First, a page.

The Department of Mechanical Engineering at McMaster University of Hamilton, Ontario recently began conducting biomechanical research. The projects, under the direction of Assistant Professor Greg Wohl, PhD, studies the effects of mechanical loading on bone through compression and flexure testing. The University had not conducted this type of research and, although well-equipped for mechanical testing, some new equipment was required.
The study looks at the structural and material properties of bone and includes the effects of diet, nutraceuticals, osteoporosis and aging. “We’re looking at preventative measures for bone-related disorders and/or therapies for treatment of bone-related disorders. We know that mechanical loading triggers new bone formation. However, what causes the bone formation to occur and how to maintain bone mass differ and are not as immediately apparent. So, we’re starting to look at gene expression, and what the cells does when they’re loaded,” said Wohl.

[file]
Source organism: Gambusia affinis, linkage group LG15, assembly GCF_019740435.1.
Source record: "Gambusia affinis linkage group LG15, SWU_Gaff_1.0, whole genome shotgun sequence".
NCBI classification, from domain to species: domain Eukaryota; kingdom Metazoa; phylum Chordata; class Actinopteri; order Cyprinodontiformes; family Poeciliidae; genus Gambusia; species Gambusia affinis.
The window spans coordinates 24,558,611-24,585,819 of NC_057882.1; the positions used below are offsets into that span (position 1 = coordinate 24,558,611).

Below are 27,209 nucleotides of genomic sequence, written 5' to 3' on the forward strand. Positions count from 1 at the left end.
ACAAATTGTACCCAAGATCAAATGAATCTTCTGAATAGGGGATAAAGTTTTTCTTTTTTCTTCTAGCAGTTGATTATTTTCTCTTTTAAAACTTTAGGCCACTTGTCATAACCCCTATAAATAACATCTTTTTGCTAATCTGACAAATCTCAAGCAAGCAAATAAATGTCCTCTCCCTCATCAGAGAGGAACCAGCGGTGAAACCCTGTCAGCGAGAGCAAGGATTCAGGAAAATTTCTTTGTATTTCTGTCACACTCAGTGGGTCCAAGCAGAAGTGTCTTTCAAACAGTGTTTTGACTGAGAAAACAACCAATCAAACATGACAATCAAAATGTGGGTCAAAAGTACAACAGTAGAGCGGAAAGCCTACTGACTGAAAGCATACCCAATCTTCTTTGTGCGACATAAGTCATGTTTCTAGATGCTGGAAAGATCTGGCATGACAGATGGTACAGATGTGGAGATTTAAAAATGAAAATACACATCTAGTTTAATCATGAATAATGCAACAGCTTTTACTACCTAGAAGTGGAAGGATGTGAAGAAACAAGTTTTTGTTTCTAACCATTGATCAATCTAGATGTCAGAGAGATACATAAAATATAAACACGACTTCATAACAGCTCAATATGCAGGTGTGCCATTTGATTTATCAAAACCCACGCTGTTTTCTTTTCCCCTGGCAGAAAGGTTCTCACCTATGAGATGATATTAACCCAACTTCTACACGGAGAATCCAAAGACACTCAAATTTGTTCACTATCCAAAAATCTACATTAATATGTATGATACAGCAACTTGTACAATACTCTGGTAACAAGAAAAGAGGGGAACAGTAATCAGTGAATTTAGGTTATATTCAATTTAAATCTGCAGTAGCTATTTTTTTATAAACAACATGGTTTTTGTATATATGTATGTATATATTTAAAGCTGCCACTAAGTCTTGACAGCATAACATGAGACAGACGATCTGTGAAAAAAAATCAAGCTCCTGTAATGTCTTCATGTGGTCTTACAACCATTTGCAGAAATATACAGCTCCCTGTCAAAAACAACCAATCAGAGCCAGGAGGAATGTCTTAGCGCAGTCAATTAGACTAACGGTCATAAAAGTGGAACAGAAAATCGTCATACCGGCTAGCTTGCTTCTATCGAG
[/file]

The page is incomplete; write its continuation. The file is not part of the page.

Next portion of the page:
The research required a universal testing machine to perform bend and cyclical flexure tests. The tests had to be tightly monitored and controlled in order to stress specimens to pre-determined levels. The lab had an older Instron that required a new load cell, as well as likely electrical upgrades.
After contacting ADMET, Wohl discovered that he could purchase a new eXpert 5601 tabletop system an eP2 Digital Controller and the required load cell for approximately US$6,500 – about US$1,500 more than a new Instron load cell.
He and his graduate assistant were able to develop profiles under which they could conduct bend and cyclic flexure tests to predetermined percentages of failure and record deformation over hundreds or thousands of cycles. Wohl sees additional applications for ADMET systems. A new project will require that he conduct pull-out tests of screws for spinal reconstruction and Orthopaedic applications.